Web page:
According to Education Next, more than 50 percent of freshman in the United States are ineligible for university level courses and must take some form of remediation. Higher learning remediation is necessary for several reasons. Sometimes students in high school don’t receive or aren’t able to finish the courses necessary to prepare them for college. It’s also common for adult students to require remedial courses if they’re returning to school after a long absence. Whatever the reason, there are several ways colleges and universities can effectively address remediation and ensure quality learning outcomes.
1. Accelerated Courses
The National Conference of State Legislatures recommends accelerated courses as one of several avenues for improving remediation. Accelerated courses provide the same amount of learning within a shorter time period. This ensures that students are able to start university level courses in the shortest time period possible. Those who take part in accelerated learning often have access to extra support. This can include personalized tutoring or weekly study groups.
2. Implementing eLearning Solutions
Providing online learning and customized content for remediation is increasingly proving to be a successful solution. Creating personalized learning with game-based simulations and digital animations will enable many students to more quickly and successfully complete remediation courses. Open Education Database cites several benefits of taking online classes:
- They offer convenience and flexibility, allowing students to plan their classes around their work and family schedules.
- Students can save time by avoiding long commutes.
- Online classes increase a student’s technical skills.
- Online classes will often cost less.
3. Incorporating Learning Communities
When students work together in groups, they not only learn the material but learn from each other. Students who take two or three classes together have a greater opportunity to get to know and support one another throughout the educational process. There are different types of learning communities that can be implemented to improve the remediation process. The National College Transition Network describes several specific examples of learning communities. Each of these can include remedial classes:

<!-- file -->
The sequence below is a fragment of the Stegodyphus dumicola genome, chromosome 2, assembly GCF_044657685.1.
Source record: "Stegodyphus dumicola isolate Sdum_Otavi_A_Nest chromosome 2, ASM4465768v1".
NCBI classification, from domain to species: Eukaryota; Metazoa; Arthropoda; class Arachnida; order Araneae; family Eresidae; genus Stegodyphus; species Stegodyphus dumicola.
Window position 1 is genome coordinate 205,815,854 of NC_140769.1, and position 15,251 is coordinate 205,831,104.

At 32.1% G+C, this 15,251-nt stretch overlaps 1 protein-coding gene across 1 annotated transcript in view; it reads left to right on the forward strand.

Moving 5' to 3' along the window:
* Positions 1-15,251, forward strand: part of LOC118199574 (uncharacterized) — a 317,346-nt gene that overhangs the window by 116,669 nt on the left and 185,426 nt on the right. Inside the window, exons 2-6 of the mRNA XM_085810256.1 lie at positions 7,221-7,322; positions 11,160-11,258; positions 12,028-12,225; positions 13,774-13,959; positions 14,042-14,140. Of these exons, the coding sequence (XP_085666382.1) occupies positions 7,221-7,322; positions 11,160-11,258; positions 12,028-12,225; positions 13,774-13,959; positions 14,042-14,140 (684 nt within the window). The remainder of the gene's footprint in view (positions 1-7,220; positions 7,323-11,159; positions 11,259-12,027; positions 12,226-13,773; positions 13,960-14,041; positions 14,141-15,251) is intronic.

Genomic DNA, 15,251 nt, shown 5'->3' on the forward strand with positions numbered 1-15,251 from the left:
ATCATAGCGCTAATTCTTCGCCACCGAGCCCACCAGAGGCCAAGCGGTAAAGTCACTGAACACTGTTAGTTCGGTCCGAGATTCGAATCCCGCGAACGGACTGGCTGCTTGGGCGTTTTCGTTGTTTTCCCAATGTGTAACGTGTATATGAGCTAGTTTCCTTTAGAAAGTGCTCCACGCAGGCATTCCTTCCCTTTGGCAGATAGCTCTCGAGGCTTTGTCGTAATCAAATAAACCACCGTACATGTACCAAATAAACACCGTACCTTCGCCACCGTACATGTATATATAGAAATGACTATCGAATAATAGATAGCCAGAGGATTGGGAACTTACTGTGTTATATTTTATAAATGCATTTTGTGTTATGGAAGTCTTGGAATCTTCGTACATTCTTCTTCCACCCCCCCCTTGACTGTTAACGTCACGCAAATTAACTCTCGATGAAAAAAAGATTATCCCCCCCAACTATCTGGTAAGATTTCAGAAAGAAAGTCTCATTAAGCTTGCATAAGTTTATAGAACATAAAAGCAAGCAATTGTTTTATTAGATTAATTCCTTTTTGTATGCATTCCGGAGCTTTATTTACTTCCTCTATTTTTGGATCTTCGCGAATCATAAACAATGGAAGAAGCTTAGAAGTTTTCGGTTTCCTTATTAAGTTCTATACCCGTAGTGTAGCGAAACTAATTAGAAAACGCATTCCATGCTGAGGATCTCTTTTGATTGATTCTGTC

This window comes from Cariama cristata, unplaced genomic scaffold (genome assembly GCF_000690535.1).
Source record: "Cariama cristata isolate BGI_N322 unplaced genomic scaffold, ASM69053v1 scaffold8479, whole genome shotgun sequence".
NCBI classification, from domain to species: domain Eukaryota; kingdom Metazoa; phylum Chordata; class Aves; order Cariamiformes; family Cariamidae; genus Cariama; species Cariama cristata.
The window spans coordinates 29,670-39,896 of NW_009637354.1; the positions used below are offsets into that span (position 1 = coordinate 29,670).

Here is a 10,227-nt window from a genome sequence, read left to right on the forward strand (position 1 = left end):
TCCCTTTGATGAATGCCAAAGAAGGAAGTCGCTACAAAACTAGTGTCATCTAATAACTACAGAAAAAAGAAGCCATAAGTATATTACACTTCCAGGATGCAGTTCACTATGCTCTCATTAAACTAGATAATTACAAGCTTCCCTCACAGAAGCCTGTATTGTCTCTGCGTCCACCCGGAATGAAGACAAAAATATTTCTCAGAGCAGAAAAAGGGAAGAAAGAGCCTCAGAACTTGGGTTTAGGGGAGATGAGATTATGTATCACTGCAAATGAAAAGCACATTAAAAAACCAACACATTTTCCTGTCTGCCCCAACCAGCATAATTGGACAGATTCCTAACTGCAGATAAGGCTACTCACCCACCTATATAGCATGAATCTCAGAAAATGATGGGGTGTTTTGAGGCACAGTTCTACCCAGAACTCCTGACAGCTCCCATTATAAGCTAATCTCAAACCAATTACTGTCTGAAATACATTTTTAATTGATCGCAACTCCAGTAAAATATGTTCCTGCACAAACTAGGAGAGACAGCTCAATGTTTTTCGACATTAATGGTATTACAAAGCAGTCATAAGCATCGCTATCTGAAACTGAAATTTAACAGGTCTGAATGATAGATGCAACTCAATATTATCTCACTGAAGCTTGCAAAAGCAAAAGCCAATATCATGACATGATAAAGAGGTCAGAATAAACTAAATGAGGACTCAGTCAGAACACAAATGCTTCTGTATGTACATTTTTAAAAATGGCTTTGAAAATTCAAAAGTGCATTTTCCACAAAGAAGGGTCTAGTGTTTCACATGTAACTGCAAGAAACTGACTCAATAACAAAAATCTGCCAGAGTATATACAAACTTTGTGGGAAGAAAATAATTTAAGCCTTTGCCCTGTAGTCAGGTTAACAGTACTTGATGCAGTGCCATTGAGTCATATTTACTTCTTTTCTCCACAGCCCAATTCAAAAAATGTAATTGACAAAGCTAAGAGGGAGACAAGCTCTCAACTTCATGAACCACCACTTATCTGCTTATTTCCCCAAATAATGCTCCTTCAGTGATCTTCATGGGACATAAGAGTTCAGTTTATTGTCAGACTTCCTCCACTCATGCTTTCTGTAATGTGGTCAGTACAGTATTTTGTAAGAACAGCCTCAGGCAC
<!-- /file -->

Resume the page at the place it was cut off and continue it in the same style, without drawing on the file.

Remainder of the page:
- Federated Learning Communities – This involves a group of students taking three theme-based classes and a seminar.
- Coordinated Studies Programs – Classes are held during a block of time and revolve around a central theme.
- Linked Courses – Two classes are linked together. One focuses on content while the other is skills based.
- Learning Clusters – A group of students take up to four courses together in one semester. These courses may often revolve around a similar topic or theme.
4. Courses Combined With Job Training
Learning that is directly connected to hands-on training is often the most effective learning and can increase retention. These types of remedial classes allow students to improve a variety of skills while taking college level classes. Programs that include job-training can help make the learning material more relevant. It can also provide valuable experience that can aid a student when it comes time to look for a job or expand their career. An excellent example of this type of combination is the I-Best Program. This program features actual job training along with course instruction in classes such as English and math.
5. Collaboration Between Secondary and Post-secondary Schools
High schools and colleges are increasingly working together to make the transition from secondary to post-secondary education more successful. Education Week reports that states are bringing college faculty and high school educators together to create English and math classes that will prepare students for college level courses. This means that high school instructors will be able to teach students the specific skills necessary to succeed at the university level.
Reducing the need for remediation as well as improving and fast-tracking the remediation that is needed will give more students a greater chance of obtaining a college degree. It will also help students receive those degrees more quickly and save millions in remediation costs.